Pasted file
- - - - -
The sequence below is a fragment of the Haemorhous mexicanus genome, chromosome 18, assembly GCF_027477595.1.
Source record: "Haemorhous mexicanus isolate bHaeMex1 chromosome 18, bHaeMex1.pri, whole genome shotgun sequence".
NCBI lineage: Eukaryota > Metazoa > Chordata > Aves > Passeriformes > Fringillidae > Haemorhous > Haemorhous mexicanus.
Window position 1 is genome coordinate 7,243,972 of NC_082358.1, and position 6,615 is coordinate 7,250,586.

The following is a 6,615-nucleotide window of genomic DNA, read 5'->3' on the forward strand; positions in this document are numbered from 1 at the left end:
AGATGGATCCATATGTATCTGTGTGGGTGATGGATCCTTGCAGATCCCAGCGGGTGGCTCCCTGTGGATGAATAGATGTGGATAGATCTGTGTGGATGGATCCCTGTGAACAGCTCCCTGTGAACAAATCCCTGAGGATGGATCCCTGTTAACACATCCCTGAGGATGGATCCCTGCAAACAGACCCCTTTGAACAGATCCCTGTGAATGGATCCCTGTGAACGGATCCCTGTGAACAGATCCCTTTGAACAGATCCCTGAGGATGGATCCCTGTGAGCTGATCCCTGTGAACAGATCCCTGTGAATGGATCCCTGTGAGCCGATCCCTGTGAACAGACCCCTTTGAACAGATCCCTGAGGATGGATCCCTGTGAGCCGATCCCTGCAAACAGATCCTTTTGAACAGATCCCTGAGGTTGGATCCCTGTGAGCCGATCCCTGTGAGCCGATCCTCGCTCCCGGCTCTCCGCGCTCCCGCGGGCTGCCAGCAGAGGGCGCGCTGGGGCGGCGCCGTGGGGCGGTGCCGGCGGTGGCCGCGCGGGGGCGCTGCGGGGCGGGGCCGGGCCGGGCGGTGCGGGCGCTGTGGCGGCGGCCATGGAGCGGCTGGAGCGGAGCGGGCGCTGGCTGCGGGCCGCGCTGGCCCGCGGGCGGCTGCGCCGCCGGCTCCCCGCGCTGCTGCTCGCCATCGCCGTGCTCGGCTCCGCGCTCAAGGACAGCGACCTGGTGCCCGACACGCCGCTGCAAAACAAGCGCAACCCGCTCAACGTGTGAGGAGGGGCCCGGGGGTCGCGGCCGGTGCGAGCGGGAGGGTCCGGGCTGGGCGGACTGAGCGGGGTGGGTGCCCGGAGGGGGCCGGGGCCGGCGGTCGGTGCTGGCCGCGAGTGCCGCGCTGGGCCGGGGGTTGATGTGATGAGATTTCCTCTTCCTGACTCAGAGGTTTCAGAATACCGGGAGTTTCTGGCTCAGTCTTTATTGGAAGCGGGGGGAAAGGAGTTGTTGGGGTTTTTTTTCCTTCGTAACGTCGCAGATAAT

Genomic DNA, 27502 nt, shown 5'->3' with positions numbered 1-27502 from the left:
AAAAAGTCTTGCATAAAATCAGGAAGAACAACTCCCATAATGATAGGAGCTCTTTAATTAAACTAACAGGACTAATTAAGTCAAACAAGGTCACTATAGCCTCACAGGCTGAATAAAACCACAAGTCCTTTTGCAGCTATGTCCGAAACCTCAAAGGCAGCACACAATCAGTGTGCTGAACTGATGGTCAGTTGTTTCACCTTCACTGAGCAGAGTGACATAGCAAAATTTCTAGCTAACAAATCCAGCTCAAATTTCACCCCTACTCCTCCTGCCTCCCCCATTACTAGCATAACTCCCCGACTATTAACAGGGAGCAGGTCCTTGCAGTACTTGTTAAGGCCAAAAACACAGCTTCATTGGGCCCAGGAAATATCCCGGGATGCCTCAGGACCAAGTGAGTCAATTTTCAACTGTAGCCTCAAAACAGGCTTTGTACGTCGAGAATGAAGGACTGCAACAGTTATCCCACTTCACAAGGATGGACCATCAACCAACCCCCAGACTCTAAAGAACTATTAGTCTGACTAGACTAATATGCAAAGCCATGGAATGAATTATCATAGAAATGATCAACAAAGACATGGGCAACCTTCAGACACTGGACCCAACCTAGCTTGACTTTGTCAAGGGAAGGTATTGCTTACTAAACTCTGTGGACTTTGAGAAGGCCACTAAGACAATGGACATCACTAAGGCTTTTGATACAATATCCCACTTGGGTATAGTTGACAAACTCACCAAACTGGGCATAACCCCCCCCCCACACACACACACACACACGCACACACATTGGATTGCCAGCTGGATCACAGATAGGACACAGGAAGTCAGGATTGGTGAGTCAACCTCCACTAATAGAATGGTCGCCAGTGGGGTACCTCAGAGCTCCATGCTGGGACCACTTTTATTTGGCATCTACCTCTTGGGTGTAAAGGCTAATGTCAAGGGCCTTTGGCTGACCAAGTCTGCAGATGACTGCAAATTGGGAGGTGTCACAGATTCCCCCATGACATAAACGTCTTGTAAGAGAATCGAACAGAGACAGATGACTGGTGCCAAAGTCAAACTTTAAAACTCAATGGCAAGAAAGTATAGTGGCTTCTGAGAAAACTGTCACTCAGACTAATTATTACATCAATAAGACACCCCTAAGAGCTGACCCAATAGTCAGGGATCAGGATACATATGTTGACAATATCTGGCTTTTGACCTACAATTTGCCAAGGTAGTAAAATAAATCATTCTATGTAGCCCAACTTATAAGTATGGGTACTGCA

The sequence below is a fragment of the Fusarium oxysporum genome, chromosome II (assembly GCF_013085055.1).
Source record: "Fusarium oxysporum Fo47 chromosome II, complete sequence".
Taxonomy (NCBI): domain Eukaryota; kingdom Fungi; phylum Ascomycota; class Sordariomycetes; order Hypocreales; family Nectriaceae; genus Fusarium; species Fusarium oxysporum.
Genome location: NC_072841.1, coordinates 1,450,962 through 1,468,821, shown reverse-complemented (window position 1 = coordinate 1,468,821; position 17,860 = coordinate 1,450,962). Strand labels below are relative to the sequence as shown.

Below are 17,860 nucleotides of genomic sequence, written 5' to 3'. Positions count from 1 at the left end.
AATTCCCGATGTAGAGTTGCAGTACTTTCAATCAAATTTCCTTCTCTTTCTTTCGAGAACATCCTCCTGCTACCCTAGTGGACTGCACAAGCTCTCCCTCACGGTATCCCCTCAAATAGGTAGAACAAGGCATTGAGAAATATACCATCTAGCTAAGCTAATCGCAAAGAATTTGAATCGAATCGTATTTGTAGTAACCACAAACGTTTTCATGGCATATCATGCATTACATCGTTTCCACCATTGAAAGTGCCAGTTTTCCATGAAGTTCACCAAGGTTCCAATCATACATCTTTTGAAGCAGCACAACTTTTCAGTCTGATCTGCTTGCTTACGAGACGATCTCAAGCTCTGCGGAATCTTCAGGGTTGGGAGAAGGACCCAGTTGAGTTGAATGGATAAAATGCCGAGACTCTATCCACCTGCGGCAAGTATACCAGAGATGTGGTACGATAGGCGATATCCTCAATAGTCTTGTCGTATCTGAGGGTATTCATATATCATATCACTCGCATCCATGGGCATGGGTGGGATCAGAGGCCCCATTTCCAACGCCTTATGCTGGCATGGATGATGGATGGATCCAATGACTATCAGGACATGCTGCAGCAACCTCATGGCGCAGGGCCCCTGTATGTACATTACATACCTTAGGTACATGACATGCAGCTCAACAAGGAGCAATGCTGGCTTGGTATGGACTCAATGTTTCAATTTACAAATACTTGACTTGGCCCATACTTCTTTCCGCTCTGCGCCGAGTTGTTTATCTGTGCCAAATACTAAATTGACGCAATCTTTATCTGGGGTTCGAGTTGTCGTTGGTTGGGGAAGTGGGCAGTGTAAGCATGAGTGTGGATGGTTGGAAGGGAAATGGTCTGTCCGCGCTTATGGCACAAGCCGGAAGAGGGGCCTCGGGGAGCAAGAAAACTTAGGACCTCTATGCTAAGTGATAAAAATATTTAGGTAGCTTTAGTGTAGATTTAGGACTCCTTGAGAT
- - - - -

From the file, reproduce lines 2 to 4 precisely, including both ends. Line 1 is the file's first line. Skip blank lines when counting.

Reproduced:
Source record: "Haemorhous mexicanus isolate bHaeMex1 chromosome 18, bHaeMex1.pri, whole genome shotgun sequence".
NCBI lineage: Eukaryota > Metazoa > Chordata > Aves > Passeriformes > Fringillidae > Haemorhous > Haemorhous mexicanus.
Window position 1 is genome coordinate 7,243,972 of NC_082358.1, and position 6,615 is coordinate 7,250,586.